Nine years later another computer hit 1.8 teraflops, but instead of simulating nuclear explosions it was devoted to drawing them and other complex graphics in all their realistic, real-time, three-dimensional glory. It did this not for physicists, but for video game players. This computer was the Sony Playstation 3.

….

The ASCI Red was taken out of service in 2006.

It took humans about 3000 years to move from ox-driven plows to mechanical plows. In fact agricultural technology at the time of the American Revolution was no better, and in some regards perhaps less advanced than that practiced by the Romans. By contrast it took 25 years to go from Pong to Halo.

Why does this matter politically? This kind of growth is a major adaptive challenge for traditional institutions. We need them more than ever, but they groan and occasionally fail under the strain. Government built to meet the bureaucratic demands of 20th century Industrial Capitalism is struggling to remain not just relevant, but intact.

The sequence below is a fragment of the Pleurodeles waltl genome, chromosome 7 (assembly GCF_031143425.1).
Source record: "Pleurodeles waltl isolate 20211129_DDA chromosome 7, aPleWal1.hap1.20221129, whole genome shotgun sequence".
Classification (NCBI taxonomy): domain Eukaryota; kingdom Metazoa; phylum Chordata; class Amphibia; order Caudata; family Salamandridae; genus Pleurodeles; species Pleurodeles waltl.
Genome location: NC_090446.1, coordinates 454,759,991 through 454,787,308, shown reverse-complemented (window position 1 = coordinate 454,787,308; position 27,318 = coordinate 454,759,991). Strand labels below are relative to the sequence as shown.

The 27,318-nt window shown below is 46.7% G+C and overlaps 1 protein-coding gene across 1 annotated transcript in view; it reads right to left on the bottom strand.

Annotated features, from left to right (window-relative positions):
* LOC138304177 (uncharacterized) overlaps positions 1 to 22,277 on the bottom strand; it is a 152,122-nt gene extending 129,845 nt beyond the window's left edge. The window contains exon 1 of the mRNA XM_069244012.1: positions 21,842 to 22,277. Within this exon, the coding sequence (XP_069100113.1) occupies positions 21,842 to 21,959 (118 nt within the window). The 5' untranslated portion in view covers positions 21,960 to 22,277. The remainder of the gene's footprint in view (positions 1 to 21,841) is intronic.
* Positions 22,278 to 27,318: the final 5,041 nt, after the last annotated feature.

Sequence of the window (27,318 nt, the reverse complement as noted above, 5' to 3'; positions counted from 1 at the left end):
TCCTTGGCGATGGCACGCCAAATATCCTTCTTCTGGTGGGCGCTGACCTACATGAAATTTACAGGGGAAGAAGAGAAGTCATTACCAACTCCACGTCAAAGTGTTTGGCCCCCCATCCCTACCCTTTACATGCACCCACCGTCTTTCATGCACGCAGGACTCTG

Industrialization destroyed an old political order based on aristocracy and land ownership. How will automation transform our order?

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Posted in Economics, The Second Machine Age

Meet your automated replacement

automationIt would wise to revisit our assumptions about what computers can and cannot do. Many of us were surprised at the development of computers that could defeat a human at Chess or on the game-show Jeopardy! While those achievements were novel, we still generally understood that certain tasks remain essentially human. Computers follow an algorithm, but they do not learn, compose or adapt to scenarios they were not programmed to see.